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Prognostic impact of visit-to-visit glycemic variability on the risks of major adverse cardiovascular outcomes and hypoglycemia in patients with different glycemic control and type 2 diabetes

  • Bao Sun
  • Fazhong He
  • Yongchao Gao
  • Jiecan Zhou
  • Lei Sun
  • Rong Liu
  • Heng Xu
  • Xiaoping Chen
  • Honghao Zhou
  • Zhaoqian Liu
  • Wei ZhangEmail author
Original Article



The prognostic impact of visit-to-visit glycemic variability on clinical outcomes in patients with different glycemic control and type 2 diabetes remains obscure. We investigated glucose variability and clinical outcomes for patients in the groups of Good glycemic control (GC), Insufficient glycemic control (IC), and Poor glycemic control (PC) in a prospective cohort study.


By using data from Action in Diabetes and Vascular disease: preterAx and diamicroN-MR Controlled Evaluation (ADVANCE), 930 patients were enrolled from 61 centers in China and grouped into GC, IC, and PC according to their glycated hemoglobin A1c (HbA1c) and fasting plasma glucose (FPG). Visit-to-visit glycemic variability was defined using the coefficient of variation (CV) of five measurements of HbA1c and FPG taken 3–24 months after treatment. Multivariable Cox proportional hazards models were employed to estimate adjusted hazard ratio (aHR).


Among 930 patients in the intensive glucose control, 82, 538, and 310 patients were assigned to GC, IC, and PC, respectively. During the median of 4.8 years of follow-up, 322 patients were observed hypoglycemia and 244 patients experienced major adverse cardiovascular events (MACE). The CV of HbA1c and FPG was significantly lower for GC (6.0 ± 3.8, 11.2 ± 6.2) than IC (8.3 ± 5.6, 17.9 ± 10.6) and PC (9.5 ± 6.3, 19.3 ± 10.8). High glycemic variability was associated with a greater risk of MACE (aHR: 2.21; 95% confidence interval (CI): 1.61–3.03; p < 0.001) and hypoglycemia (aHR: 1.36; 95% CI: 1.04–1.79; p = 0.025) than low glycemic variability in total patients. The consistent trend was also found in subgroups of GC, IC, and PC.


This prospective cohort study showed that glycemic variability was significantly lower for GC than IC and PC. Furthermore, glycemic variability was associated with the risk of MACE and hypoglycemia in total patients and subgroups of different glycemic control.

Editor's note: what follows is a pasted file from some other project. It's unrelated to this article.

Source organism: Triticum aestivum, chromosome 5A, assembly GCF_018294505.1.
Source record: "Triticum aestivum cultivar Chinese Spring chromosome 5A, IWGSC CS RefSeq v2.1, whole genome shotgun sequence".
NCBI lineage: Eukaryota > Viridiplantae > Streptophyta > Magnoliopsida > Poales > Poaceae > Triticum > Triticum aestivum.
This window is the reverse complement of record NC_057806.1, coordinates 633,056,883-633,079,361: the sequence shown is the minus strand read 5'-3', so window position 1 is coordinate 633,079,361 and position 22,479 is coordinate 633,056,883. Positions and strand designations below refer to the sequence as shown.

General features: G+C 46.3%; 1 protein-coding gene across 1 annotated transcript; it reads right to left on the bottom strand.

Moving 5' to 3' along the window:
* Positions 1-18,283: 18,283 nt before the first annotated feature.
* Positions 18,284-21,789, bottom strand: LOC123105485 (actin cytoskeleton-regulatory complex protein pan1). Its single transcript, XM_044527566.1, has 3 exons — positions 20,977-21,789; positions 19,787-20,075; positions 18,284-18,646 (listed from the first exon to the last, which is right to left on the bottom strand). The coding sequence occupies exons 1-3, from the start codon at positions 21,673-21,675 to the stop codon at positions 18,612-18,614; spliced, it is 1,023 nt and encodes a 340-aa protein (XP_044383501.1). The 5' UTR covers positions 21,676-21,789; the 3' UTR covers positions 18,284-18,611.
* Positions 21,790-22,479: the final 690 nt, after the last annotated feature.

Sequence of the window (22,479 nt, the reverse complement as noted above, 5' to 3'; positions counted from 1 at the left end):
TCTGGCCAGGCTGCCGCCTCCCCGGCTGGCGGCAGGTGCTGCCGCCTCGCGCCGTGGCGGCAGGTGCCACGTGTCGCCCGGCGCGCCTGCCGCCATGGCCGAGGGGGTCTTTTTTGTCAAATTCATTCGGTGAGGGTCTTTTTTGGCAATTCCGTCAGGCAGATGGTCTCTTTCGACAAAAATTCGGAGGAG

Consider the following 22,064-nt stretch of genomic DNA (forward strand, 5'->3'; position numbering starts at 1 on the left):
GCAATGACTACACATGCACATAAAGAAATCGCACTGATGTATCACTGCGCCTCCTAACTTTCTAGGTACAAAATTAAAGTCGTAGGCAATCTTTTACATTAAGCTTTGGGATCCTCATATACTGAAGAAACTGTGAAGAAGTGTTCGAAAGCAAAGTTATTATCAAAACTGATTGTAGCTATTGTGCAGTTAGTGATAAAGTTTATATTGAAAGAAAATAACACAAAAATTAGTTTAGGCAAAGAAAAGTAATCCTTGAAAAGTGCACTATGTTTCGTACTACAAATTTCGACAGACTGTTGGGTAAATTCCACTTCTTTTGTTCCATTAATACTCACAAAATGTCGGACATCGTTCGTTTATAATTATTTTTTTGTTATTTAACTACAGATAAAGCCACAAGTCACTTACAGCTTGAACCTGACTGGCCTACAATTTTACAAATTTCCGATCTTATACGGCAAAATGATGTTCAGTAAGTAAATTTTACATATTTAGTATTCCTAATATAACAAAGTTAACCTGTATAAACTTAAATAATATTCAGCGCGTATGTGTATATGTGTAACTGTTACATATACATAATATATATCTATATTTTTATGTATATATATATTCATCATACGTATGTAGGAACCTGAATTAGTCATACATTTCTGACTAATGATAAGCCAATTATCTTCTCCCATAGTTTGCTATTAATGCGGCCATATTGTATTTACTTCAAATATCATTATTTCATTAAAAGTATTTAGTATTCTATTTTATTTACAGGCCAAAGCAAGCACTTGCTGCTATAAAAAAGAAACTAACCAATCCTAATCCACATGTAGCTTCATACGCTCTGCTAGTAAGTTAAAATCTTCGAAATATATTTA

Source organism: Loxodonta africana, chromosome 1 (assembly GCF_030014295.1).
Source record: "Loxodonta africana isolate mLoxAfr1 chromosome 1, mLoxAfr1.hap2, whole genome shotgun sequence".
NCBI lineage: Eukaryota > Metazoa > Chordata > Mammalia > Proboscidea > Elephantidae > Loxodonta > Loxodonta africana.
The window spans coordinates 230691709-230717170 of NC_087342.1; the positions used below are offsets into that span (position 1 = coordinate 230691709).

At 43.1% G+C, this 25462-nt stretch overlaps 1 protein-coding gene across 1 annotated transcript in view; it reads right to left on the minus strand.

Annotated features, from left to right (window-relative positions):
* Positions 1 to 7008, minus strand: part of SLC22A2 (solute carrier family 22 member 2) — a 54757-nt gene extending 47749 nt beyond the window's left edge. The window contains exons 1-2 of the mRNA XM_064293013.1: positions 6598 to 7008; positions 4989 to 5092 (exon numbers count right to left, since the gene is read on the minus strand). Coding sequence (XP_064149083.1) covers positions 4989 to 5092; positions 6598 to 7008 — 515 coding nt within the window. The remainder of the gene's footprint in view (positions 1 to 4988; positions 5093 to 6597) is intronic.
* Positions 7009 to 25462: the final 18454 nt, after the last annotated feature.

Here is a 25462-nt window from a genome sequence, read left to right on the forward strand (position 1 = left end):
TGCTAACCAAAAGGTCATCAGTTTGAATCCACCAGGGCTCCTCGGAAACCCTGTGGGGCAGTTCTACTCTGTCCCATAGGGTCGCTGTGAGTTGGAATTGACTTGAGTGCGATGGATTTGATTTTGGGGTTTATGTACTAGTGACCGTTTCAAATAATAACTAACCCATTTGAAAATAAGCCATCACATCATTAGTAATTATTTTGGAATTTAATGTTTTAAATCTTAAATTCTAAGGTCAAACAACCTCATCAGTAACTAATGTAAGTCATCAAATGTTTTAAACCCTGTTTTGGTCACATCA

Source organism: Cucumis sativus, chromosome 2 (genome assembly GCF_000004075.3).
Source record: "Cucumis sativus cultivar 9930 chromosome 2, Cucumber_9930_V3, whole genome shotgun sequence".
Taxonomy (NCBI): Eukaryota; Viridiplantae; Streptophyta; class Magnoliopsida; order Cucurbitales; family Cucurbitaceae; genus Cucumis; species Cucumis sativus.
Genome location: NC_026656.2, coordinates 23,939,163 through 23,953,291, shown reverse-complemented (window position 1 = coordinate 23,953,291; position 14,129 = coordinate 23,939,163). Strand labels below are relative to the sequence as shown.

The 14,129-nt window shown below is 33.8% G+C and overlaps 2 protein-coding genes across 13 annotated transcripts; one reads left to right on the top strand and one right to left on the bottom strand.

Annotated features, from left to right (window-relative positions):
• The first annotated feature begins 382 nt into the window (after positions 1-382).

Visit-to-visit glycemic variability Different glycemic control Type 2 diabetes Major adverse cardiovascular events Hypoglycemia 



Good glycemic control


Insufficient glycemic control


Poor glycemic control


Action in Diabetes and Vascular disease: preterAx and diamicroN-MR Controlled Evaluation


Glycated hemoglobin A1c


Fasting plasma glucose


Coefficient of variation


Adjusted hazard ratio


Major adverse cardiovascular events


Standard deviations


Body mass index



We acknowledge the contributions of ADVANCE group at 61 centers in China. We also thank all patients and participants who have contributed to the register.


This research was funded by grants from National Key Research and Development Program (No. 2016YFC0905000), National Natural Science Foundation of China (Nos. 81522048, 81573511, and 81874329) and the Innovation Driven Project of Central South University (No. 2016CX024).

Compliance with ethical standards

Conflict of interest

The authors declare that they have no conflict of interest.

Ethical approval

The study was approved by the local ethics committee and was in accordance with the 1964 Declaration of Helsinki and its later amendmentsmed consent.

Informed consent

All patients provide written informed consent.

Supplementary material

12020_2019_1893_MOESM1_ESM.docx (16 kb)
Supplementary table (We found some mistakes in the Supplementary Table 1. So we validated the original data and replaced it by a new Supplementary Table 1 in the attachments.)


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Copyright information

© Springer Science+Business Media, LLC, part of Springer Nature 2019

Authors and Affiliations

  1. 1.Department of Clinical Pharmacology, Xiangya HospitalCentral South UniversityChangshaPeople’s Republic of China
  2. 2.Hunan Key Laboratory of Pharmacogenetics, Department of Clinical Pharmacology, Institute of Clinical PharmacologyCentral South UniversityChangshaPeople’s Republic of China
  3. 3.Data Analysis Technology Lab, School of Mathematics and StatisticsHenan UniversityKaifengPeople’s Republic of China
  4. 4.Department of Laboratory Medicine, National Key Laboratory of Biotherapy/Collaborative Innovation Center of Biotherapy and Cancer Center, West China HospitalSichuan UniversityChengduPeople’s Republic of China

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